Every Day by David Levithan
Posted by: Cindy Dobrez and Lynn Rutan
Cindy: I have been an unabashed fan of David Levithan’s writing starting back in 2003 when I read Boy Meets Boy and helped to vote it onto the BBYA 2004 Top Ten list. Since then I have found wisdom, humor, poetry, a lime green couch and always, always the theme of the importance of love in each of his books. I have favorites among those, and some that were less successful for me, but with Every Day (Random/Knopf 2012) he has created something special.
A (our protagonist’s name) wakes up each day in a different body that matches A’s chronological age (now 16+). Inhabiting that body for the day, A makes sure to be asleep by midnight when the otherwise painful switch occurs, and the next morning it starts all over again. Sometimes A is female, sometimes male. When A was little, the changes were confusing but now an accepted routine has set in. Mornings with most families are similar as a teen. No one speaks much to each other, instead consumed in breakfast, newspapers, and daily preparations. In fact, it is often easy for A to navigate a day with a family without much interaction. I was reminded of articles I’ve read about how few “real” conversations many families or long term couples have. Think about your day yesterday…what words were exchanged between you and someone you live with? Was it meaningful conversation or something that a stranger could have faked if he spent a day in your body?
A has grown accustomed to this life until the day that he occupies Justin’s body and spends a day at the beach with his girlfriend Rhiannon (cue the Fleetwood Mac song). He is a kinder, gentler version of her boyfriend and she notices. She likes it. A is drawn to her in a way he hasn’t experienced before. He can’t stay away and finds ways to visit her in the days to come in other hosts. He risks everything to tell her his secret and to earn her confidence and they work to see each other whenever schedules and proximity allow. As has always been the case, some days A shows up in a male body, on others in a female body. Rhiannon is less comfortable with A when he is in a female body. I liked this look at love and relationship. Complicating the situation is the fact that Rhiannon is still dating Justin but the relationship with A is a close friendship with brimming desire and honest conversation, but he wants more. He wants a real relationship with Rhiannon. Is that possible?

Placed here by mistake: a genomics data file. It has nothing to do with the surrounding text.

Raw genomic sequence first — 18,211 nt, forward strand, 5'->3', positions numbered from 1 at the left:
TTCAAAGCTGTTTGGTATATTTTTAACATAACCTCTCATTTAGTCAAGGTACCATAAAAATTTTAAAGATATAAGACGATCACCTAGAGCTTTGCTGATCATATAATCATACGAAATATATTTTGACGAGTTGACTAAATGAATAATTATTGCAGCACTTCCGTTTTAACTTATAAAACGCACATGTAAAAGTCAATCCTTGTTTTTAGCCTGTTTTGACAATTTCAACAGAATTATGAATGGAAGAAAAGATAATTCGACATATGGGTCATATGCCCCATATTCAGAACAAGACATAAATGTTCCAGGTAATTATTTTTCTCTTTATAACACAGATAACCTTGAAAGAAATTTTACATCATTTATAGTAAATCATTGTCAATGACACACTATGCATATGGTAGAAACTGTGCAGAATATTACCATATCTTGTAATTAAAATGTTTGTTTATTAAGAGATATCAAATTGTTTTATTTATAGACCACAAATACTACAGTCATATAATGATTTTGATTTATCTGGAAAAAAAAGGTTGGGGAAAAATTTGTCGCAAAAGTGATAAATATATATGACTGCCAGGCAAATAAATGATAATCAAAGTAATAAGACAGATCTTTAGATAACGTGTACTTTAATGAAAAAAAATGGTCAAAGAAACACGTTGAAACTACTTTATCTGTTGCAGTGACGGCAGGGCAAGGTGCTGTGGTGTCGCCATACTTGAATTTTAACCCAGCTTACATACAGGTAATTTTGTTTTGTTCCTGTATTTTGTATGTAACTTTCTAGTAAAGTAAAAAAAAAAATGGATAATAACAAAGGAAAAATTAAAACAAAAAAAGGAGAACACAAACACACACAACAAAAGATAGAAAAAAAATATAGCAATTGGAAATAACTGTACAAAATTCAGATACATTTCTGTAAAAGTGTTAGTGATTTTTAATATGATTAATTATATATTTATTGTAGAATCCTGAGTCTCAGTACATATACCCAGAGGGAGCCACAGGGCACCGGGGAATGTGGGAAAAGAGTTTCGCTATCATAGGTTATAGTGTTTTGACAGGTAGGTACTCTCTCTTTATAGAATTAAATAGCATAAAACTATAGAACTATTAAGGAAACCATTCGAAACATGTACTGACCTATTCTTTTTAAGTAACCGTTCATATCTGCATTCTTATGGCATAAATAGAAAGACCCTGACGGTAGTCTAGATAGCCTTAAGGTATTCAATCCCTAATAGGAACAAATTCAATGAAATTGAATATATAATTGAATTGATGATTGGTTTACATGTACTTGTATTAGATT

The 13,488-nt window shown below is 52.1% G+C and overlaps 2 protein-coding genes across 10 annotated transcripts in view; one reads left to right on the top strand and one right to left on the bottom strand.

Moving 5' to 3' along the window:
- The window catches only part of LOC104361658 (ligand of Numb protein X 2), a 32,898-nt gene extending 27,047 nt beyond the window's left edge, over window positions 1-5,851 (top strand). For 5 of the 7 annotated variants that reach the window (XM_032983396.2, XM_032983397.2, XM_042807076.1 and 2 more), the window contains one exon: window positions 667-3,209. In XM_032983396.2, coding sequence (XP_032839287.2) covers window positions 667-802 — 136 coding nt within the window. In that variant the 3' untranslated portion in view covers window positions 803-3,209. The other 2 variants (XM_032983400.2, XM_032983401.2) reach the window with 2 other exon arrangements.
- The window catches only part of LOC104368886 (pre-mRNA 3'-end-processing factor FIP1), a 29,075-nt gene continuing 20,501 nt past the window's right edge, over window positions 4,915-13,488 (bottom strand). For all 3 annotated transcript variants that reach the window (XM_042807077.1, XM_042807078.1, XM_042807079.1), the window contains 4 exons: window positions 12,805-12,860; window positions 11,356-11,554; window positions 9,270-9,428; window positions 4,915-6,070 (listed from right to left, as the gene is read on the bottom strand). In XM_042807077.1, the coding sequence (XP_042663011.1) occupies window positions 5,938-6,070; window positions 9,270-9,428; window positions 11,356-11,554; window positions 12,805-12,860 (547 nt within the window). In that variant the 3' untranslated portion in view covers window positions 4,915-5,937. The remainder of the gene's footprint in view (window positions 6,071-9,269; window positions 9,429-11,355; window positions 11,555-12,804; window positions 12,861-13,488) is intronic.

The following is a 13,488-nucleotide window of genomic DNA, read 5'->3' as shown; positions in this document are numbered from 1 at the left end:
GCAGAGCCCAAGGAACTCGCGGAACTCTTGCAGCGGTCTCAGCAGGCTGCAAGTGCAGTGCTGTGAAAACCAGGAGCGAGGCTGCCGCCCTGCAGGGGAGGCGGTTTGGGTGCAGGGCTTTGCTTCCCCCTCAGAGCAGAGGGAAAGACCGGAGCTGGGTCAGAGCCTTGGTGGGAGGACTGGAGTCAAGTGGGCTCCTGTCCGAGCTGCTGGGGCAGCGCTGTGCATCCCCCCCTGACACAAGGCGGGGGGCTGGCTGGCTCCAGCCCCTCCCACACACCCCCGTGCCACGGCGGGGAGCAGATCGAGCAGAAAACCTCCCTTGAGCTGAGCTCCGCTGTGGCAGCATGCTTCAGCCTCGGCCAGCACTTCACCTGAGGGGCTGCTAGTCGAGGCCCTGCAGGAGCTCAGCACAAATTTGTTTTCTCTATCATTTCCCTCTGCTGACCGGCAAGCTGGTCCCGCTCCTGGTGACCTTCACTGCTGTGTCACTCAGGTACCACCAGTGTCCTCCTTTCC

Teen relationships are usually fraught with complications. Will my parents approve? More importantly, will my friends approve? I’m off to college and he’s not. You’re the wrong race, religion, sex. I’m having a bad hair day. Jealousy. Unrequited love. You name it. But this relationship really tests the limits. How can you love someone who really CAN’T be there for you every day?
Why is A this way? He doesn’t know. He was born that way. That’s all he knows. Some readers might want more explanation of the plot device, but I enjoyed the ride and think teens will be intrigued by each new daily incarnation regardless of the reason. And, perhaps, Levithan is creating a metaphor for the endless debate about whether someone is born gay or chooses to be. A is born to be in a new body each day. He doesn’t know why. He didn’t know that who he was wasn’t “normal” until he was older and learned that he was “different.” Maybe I’m all wet. What do you think?
I read this book in our hammock on one of my final unscheduled days of summer…the perfect place to contemplate life and love. The sentimental folks among you might want to keep the tissues handy. High schools will want multiple copies of this story to meet the demand as teens hand sell it to each other. And if your copy is checked out, you can get a taste of the beginning of the novel in this creative book trailer that reinforces the reality of A’s strange existence. Students might like watching it too in order to see some of their favorite authors in cameo appearances.
I would encourage you to READ EVERY DAY. Hey, isn’t that a Scholastic slogan? Huh.